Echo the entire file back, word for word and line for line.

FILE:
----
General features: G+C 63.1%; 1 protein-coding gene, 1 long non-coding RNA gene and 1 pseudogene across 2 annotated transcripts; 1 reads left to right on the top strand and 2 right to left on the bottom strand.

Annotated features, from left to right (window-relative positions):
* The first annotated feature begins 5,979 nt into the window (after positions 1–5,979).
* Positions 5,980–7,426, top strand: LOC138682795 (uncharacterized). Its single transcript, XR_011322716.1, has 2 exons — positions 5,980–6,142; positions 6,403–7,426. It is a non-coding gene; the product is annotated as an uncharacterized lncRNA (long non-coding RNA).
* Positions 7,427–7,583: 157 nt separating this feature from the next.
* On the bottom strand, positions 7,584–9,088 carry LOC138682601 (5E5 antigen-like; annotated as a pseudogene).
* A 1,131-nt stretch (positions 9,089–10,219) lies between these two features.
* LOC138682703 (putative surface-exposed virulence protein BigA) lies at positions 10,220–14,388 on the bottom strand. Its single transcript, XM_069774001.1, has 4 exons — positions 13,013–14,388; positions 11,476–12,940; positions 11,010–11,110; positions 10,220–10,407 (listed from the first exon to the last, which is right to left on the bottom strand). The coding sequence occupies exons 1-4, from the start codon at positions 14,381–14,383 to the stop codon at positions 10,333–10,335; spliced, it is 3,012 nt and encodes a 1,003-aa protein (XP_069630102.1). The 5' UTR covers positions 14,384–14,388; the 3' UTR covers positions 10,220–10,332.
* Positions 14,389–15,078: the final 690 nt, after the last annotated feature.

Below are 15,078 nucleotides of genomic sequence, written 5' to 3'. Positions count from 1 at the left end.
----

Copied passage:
General features: G+C 63.1%; 1 protein-coding gene, 1 long non-coding RNA gene and 1 pseudogene across 2 annotated transcripts; 1 reads left to right on the top strand and 2 right to left on the bottom strand.

Annotated features, from left to right (window-relative positions):
* The first annotated feature begins 5,979 nt into the window (after positions 1–5,979).
* Positions 5,980–7,426, top strand: LOC138682795 (uncharacterized). Its single transcript, XR_011322716.1, has 2 exons — positions 5,980–6,142; positions 6,403–7,426. It is a non-coding gene; the product is annotated as an uncharacterized lncRNA (long non-coding RNA).
* Positions 7,427–7,583: 157 nt separating this feature from the next.
* On the bottom strand, positions 7,584–9,088 carry LOC138682601 (5E5 antigen-like; annotated as a pseudogene).
* A 1,131-nt stretch (positions 9,089–10,219) lies between these two features.
* LOC138682703 (putative surface-exposed virulence protein BigA) lies at positions 10,220–14,388 on the bottom strand. Its single transcript, XM_069774001.1, has 4 exons — positions 13,013–14,388; positions 11,476–12,940; positions 11,010–11,110; positions 10,220–10,407 (listed from the first exon to the last, which is right to left on the bottom strand). The coding sequence occupies exons 1-4, from the start codon at positions 14,381–14,383 to the stop codon at positions 10,333–10,335; spliced, it is 3,012 nt and encodes a 1,003-aa protein (XP_069630102.1). The 5' UTR covers positions 14,384–14,388; the 3' UTR covers positions 10,220–10,332.
* Positions 14,389–15,078: the final 690 nt, after the last annotated feature.

Below are 15,078 nucleotides of genomic sequence, written 5' to 3'. Positions count from 1 at the left end.